Hey geeks! Today we're going to be talking about the command line. If you're on dev.to, chances are you're familiar with the command line and this article may not be super useful for you. But if you're new to coding and are a bit scared to get started with the command line, read on my friend!
The command line is scary. It's scary because it's unknown. When I first started using the command line, I automatically associated it with Linux and ended up actually INSTALLING LINUX so that I could properly learn the command line. You don't need to do that. You can do it on MacOS and Windows too.
You may have heard a few other words like Terminal, Shell, Command Line Interface, or CLI. These all mean the same thing. Sometimes, in Linux communities, these words have very slightly different meanings, but most of the time when people say any of these words they are talking about the same thing.
Go into Finder (Mac) or File Explorer (Windows) and open some folders on your computer. Go backwards and forwards and view all your files. Create a new folder, delete it, open a document. What you're doing right now is exactly what you'll be doing in the command line too, except it's text-based instead of GUI-based. And folders are actually called 'directories' for no reason. That's literally it. It's just another way of navigating through your files.
Honestly, you could potentially go your entire dev career without ever using it. But it would cost you hours, and it would be WAY more difficult than it needs to be. Developers use the command line to install things (like languages, libraries, and frameworks) and to run code. If you go onto GitHub and view almost anything, you'll see that it gives you directions on how to install by giving you commands to run. You run those commands in the command line and voila! You've installed a new library.
To run commands into the command line, type in the command and press Enter. Sometimes, the command might need some extra details. I'll explain a little more about this later.
It's time. Open your command line. On Mac, there is a built-in app called Terminal that you can use, and on Windows it's called cmd.exe, or Command Prompt.
As soon as you open it, you'll probably see something like this:
You may be asking yourself 'What is this? Where am I?' To find out the current directory (folder) that you're in, it depends on your operating system.
Mac OS or Linux? Type
pwd and press enter
echo %20% and press enter
Pwd stands for
present working directory and it will tell you exactly where you are. You can run this command as you're navigating through files if you're ever lost (which is very likely to happen) and it will return the file path of the directory you are in.
echo %20% gives the same response.
echo pretty much translates to
cd variable, which tells it to print the current directory path.
When you run this, the command line will tell you everything that inside your present working directly. You'll see a list of all the directors and documents inside your current directory. This command is operating system specific too.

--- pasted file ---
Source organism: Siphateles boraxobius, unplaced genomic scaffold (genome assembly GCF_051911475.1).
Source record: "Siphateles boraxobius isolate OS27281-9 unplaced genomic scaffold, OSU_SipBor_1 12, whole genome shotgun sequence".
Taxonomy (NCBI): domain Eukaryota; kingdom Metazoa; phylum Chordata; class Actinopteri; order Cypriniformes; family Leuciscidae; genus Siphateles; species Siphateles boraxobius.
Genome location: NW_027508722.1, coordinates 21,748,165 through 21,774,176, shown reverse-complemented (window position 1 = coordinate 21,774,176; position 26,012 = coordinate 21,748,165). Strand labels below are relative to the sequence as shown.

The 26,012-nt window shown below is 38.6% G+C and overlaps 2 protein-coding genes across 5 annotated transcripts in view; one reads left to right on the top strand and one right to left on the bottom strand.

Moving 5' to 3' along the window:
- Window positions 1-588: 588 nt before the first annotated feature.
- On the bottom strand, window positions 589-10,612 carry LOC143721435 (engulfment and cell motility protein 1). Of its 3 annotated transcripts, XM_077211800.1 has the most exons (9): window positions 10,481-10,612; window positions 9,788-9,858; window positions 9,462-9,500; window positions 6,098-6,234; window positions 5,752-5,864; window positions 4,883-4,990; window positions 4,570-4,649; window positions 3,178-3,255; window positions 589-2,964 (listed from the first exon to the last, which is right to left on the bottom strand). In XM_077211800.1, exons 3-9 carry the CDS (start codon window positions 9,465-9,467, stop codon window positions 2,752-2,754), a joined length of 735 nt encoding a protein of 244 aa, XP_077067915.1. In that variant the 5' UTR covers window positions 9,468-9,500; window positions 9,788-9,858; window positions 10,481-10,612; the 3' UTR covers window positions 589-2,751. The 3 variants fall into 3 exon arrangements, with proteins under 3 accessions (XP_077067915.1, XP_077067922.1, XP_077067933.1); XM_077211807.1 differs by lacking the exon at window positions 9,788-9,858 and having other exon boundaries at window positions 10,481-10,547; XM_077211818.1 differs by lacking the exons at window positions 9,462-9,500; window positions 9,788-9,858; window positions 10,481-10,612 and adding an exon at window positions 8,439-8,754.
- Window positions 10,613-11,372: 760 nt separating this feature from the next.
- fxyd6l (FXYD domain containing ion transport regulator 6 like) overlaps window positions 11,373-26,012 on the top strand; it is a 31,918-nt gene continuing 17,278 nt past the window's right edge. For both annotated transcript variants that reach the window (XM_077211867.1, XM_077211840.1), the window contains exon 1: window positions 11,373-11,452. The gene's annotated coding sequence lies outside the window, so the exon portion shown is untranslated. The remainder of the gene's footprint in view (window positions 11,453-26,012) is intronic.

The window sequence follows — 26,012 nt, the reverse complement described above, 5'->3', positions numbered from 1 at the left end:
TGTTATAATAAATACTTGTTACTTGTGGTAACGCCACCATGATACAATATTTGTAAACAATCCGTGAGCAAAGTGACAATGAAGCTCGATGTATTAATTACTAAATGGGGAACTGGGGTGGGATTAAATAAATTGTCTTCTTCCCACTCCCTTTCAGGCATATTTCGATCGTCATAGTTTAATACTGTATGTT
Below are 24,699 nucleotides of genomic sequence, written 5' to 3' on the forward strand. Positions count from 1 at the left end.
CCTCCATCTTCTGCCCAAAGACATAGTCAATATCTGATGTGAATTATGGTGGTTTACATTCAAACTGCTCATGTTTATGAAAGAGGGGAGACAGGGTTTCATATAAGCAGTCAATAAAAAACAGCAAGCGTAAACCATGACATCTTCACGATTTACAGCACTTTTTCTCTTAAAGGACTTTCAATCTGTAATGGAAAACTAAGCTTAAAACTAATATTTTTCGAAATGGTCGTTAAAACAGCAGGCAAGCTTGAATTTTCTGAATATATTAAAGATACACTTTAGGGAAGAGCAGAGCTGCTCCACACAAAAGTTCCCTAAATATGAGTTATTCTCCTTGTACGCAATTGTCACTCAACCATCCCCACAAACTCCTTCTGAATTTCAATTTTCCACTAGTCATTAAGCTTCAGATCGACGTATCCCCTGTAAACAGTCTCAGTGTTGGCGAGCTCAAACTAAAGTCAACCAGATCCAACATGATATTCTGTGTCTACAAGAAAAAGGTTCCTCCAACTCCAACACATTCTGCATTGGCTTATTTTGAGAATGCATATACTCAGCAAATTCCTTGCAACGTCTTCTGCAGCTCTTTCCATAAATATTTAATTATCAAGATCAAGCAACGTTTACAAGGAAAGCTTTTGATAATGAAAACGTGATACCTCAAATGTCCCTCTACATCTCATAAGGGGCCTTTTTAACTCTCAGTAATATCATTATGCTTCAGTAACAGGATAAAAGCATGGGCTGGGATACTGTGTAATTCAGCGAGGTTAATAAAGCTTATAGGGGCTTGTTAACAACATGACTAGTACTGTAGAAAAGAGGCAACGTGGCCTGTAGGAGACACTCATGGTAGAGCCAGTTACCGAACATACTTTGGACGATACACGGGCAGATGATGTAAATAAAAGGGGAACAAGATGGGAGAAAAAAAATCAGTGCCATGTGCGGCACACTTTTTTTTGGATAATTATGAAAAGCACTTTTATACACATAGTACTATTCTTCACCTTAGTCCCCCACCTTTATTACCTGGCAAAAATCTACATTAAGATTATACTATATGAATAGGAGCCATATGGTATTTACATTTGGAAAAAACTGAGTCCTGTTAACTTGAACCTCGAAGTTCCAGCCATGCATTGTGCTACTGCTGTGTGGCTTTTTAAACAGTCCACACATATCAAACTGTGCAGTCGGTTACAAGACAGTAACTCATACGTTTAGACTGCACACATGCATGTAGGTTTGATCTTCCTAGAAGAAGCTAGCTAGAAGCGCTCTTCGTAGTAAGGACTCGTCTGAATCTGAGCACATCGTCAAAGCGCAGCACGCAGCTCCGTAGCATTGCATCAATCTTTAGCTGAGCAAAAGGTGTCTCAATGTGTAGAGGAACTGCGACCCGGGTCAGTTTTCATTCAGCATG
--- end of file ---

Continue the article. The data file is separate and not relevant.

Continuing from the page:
Mac OS or Linux?
ls stands for list, because you're listing all items in the directory, and
dir stands for, well, directory.
This command allows you to 'move' into another directory, making it your present working directory. It is probably the command you'll use the most in the command line!
cd and it stands for
change directory. It's the same on MacOS, Linux, and Windows.
This is one of the commands that needs more information. If you just typed
cd, the command line would be like "yo, where you wanna go?" So after
cd , you'll type the name of the directory you want to go into. Like
cd NewDirectory. It is based on your current position. What this means is that you need to include the path for the command line to follow to find that directory.
For example, I've just navigated to the Documents directory, and I want to get into the Projects directory. My Projects directory is inside my Documents directory, so I just have to type
cd Projects in order to change into it. However, what if I'm in the Documents directory and I want to change to a directory that is inside the Projects directory called TwitterBot? To do this, I don't have to do
cd Projects and then
cd TwitterBot (although that will also work.) I can instead run
cd Projects/TwitterBot which is the relative file path of TwitterBot to Documents.
You can also use
.. to return to the previous directory. So if I want to change directory out of TwitterBot and back into Projects, I can run
Here are a few tricks to make your command line experience awesome:
- Most command line apps come with an auto-complete feature, normally by pressing tab. So if you wanted to go into a Projects directory and no other directory begins with P, you can type
cd P+ tab and the command line will auto-compete to
- To complete one command immediately after the other, you can type
&&in the middle. So if I wanted to
cdinto Documents and then find everything inside that directory, I can type
cd Documents && ls.
- You can personalize your command line to make it look exactly how you want! There are even more command line apps that you can download.
- You can cancel a command by typing
And there you have it - your first introduction to the command line. It wasn't that scary, was it? For more information and help for those visual learners, check out the YouTube video!